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Archive for the ‘capitalism’ Category

If you have a little boy or girl, then you probably know about Thomas the Tank Engine. No, I don’t mean a character. And I don’t even mean a show. And, no, I don’t even mean a merchandise aisle at Target. I mean what becomes, so very easily, an entire way of being. What is it about trains in general, and Thomas the Tank Engine in particular, that get inside little people’s brains?

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I’m officially a regular blogger again, starting today.

I really have a small comment to make, but maybe one that has big implications. No matter, I guess, as only a couple of hundred will read this, though I feel compelled to say this because I care about things like reason. To start: I remember the original Sister Souljah moment. It confirmed what I thought then and have always thought: Bill Clinton was icky, cruel, and actually quite comfortable being anti-black. That’s why this primary season had me barely (if that) restraining “told ya” every time the news had Bill’s newest quip about Obama.

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No one following the Democratic primary will be surprised that John Edwards stepped out of the race today. It didn’t happen and certainly wasn’t just wasn’t about to happen. I find his withdrawal sad, not because I’m especially enthused about him, the Democratic party, or our particular brand of democracy, but only because he was such an uncanny presence – he talked about poverty. And this is part though not nearly enough, of the Time magazine story on his candidacy: why Edwards did not catch on… (more…)

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It had to happen. The problem of outsourcing is very real for the United States, and puts us all in such a precarious political and social space. Politically, outsourcing is bad for us because it chooses cheaper labor at the expense of our national interest in reasonable (full?) employment for our fellow citizens. Socially, outsourcing is good for the consumer self, providing cheap goods and services for a lot of us. I’ll skip the familiar reflection on how this is capitalism’s endgame, etc., and just underscore the fact that all of it is just so precarious. We’re off-balance when balance might really help. Outsourcing. Sigh.

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Earlier this week, Charles P. Pierce at Slate.com wrote up some thoughts on LeBron James as “the next Michael Jordan.” Well-timed, of course, given his spectacular take-down of Detroit – honestly, it was a single-handed take-down – and the first visit to the NBA Finals starting last night. I don’t much disagree with the author on assessing The Bron as bluntly non-political, but the very question is quirky. I’ve been trying to sort out my thoughts… (more…)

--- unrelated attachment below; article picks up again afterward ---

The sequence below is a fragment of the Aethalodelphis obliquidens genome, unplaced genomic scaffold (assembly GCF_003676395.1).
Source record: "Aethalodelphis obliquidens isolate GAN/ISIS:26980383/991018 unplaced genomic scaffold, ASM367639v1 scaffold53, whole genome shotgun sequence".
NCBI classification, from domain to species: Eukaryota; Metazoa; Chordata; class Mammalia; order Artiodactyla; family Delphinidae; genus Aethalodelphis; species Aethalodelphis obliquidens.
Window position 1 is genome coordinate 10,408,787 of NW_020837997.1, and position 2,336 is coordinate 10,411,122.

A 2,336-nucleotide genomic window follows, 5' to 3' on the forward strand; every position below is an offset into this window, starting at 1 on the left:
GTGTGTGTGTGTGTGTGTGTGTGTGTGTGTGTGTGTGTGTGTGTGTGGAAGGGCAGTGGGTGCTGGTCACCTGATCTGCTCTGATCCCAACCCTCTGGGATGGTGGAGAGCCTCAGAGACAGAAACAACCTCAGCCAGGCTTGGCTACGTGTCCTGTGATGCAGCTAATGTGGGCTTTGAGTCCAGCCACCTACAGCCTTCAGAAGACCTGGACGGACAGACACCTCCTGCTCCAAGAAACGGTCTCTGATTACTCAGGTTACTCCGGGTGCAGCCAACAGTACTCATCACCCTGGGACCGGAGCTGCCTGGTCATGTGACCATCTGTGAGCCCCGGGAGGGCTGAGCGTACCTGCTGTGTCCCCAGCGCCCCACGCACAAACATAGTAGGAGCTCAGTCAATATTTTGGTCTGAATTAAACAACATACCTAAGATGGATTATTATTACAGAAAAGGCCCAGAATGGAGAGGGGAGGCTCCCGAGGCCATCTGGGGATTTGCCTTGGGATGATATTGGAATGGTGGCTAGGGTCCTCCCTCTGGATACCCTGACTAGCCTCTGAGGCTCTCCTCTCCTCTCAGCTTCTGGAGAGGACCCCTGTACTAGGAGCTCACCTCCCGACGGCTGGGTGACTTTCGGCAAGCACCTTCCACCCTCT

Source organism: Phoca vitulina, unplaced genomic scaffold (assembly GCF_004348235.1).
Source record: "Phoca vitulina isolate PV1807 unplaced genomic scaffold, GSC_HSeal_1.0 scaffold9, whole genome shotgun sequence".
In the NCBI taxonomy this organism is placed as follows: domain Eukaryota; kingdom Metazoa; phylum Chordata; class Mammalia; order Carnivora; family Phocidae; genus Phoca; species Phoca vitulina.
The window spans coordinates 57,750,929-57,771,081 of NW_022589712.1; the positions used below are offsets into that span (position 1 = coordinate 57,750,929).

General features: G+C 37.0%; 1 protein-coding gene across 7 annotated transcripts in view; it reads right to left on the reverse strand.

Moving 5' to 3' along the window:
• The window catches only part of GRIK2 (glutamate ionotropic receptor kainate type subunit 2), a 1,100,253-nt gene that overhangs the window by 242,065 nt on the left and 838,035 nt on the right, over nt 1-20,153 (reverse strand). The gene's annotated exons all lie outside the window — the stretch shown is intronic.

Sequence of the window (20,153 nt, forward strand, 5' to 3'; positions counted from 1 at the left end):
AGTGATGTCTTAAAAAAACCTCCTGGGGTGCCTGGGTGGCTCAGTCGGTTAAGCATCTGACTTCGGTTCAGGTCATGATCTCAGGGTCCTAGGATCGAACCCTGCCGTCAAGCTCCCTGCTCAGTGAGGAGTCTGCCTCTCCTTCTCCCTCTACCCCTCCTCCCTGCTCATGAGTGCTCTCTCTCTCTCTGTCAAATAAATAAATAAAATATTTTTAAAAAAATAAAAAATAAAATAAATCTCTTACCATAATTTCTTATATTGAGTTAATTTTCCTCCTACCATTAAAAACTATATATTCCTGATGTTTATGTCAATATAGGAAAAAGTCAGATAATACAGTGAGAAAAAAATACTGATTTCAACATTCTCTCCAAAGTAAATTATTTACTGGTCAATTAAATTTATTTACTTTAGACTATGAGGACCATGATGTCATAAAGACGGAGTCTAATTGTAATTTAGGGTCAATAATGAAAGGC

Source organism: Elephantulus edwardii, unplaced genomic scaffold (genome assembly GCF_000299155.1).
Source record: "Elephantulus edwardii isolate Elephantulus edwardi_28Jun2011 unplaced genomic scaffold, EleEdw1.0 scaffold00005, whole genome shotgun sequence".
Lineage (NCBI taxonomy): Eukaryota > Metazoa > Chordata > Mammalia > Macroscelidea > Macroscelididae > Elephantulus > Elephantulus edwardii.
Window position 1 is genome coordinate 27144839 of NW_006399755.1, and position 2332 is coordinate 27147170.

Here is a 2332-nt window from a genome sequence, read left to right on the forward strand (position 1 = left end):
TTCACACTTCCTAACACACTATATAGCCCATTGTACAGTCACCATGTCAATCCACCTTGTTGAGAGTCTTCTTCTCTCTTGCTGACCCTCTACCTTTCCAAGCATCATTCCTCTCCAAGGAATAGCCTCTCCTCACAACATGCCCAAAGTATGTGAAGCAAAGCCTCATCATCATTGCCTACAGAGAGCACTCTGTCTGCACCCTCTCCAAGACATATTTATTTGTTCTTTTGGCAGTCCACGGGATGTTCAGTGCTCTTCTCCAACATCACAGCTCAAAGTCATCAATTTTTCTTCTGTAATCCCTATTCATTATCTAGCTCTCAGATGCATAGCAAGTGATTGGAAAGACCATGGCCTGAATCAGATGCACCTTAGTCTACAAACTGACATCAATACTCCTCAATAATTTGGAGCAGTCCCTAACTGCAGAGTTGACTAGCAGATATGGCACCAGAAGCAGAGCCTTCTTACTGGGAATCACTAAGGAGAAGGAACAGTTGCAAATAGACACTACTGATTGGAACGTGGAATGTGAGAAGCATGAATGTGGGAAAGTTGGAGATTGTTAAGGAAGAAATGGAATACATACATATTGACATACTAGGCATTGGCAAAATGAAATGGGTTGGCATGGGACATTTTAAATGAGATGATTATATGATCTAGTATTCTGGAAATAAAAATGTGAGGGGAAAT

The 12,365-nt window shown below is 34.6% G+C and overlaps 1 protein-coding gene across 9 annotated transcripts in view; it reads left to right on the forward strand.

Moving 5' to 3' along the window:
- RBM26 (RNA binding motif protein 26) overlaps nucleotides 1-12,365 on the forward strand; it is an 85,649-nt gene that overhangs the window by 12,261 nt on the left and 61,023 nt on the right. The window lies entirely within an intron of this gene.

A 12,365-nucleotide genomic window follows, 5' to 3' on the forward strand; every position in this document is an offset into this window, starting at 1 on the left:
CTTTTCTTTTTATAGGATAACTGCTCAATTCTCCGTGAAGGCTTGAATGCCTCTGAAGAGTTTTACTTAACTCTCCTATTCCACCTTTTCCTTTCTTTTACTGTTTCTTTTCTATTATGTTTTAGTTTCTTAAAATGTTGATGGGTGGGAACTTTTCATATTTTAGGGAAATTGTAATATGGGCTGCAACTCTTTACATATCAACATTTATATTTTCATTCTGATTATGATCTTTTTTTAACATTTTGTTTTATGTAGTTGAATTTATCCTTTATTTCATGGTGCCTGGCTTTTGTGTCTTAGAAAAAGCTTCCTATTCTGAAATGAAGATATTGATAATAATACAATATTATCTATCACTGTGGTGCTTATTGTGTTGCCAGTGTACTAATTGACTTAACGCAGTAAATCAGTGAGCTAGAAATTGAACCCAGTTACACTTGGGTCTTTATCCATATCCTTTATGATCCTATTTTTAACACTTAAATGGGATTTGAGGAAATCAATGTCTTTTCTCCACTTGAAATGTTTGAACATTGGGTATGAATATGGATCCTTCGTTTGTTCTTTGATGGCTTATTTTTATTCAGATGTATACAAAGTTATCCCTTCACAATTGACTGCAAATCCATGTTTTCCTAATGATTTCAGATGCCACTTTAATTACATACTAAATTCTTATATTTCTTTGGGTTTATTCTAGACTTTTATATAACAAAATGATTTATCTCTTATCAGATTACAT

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cash.pngIn today’s Slate.com, Seth Stevenson writes up a soon-to-appear (as in tonight) miniseries on USA Network, entitled The Starter Wife. Fab write-up. One of my favorite lines, actually: “Having watched an advance DVD of the first three hours, I can offer a mini-review: two thumbs up. Up my own eye sockets.” That’s funny. The review, however, is about a whole lot more, namely, how this show might be pushing ahead a new trend in funding television and movies: single-sponsored work. That just icky. (more…)

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American Idol exhausts me. The sheer number of months it takes to get to finalists – or even a group of finalists who seem like legitimate singers – takes it out of me. I don’t lack enthusiasm; American Idol is one of my favorite television shows, and I love television. It is just that American Idol is comprised of mostly crass careerists (star-wannabes) and too many stylized, faked voices. This is exactly why I welcome the replacement of American Idol with Nigel‘s other show: So You Think You Can Dance? So You Think…? is just a superior show, on all accounts. And much more interesting to watch and think about. (more…)

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